One of the streaming music apps I use creates customized playlists for me, and it’s scarily good at predicting songs I’m going to like. Does that make me boring?
—Playing It Safe
Dear Playing It Safe,
I once read somewhere that if you want to slowly drive someone mad, resolve, for a week or so, to occasionally mutter, “I knew you were going to say that” after they make some casual remark. The logic, as far as I can tell, is that by convincing a person that their thoughts are entirely predictable, you steadily erode their sense of agency until they can no longer conceive of themselves as an autonomous being. I have no idea whether this actually works—I’ve never been sadistic enough to try it. But if its premise is correct, we all must be slowly losing our minds. How many times a day are we reminded that our actions can be precisely anticipated? Predictive text successfully guesses how we’re going to respond to emails. Amazon suggests the very book that we’ve been meaning to read. It’s rare these days to finish typing a Google query before autocomplete finishes our thought, a reminder that our medical anxieties, our creative projects, and our relationship dilemmas are utterly unoriginal.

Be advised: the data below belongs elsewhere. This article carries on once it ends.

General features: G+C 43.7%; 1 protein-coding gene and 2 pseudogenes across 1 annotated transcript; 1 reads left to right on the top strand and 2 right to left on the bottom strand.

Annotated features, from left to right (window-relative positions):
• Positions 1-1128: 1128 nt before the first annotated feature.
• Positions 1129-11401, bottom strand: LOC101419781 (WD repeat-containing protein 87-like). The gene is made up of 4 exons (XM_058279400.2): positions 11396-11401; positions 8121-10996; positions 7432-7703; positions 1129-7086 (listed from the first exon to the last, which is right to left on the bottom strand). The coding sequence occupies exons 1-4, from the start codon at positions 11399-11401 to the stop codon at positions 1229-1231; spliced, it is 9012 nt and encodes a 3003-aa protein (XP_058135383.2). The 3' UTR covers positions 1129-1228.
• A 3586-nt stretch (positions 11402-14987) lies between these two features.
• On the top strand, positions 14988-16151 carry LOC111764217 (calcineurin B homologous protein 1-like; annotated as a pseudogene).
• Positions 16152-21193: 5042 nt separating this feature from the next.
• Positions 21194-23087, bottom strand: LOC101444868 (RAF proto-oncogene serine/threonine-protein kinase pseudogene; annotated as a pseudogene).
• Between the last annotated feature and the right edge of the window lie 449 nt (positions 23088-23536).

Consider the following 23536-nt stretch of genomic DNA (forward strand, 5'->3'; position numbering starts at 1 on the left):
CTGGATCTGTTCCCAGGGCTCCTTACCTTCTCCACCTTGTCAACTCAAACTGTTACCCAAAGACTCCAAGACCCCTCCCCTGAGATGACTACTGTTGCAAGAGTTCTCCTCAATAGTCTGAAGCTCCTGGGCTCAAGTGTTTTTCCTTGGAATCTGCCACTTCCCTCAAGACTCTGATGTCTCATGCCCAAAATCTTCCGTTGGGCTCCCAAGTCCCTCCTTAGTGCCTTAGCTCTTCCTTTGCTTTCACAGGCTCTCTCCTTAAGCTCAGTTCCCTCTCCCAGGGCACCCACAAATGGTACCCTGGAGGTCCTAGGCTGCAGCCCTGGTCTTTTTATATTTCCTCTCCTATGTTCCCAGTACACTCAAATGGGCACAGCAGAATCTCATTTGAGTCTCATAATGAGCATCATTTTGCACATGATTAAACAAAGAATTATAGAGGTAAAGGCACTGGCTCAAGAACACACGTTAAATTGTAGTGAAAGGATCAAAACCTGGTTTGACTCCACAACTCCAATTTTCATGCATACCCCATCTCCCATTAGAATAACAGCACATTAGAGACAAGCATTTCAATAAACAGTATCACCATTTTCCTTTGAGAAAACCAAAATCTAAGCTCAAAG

For those of us raised in the crucible of late-capitalist individualism, we who believe our souls to be as unique as our thumbprints and as unduplicable as a snowflake, the idea that our interests fall into easily discernible patterns is deeply, perhaps even existentially,…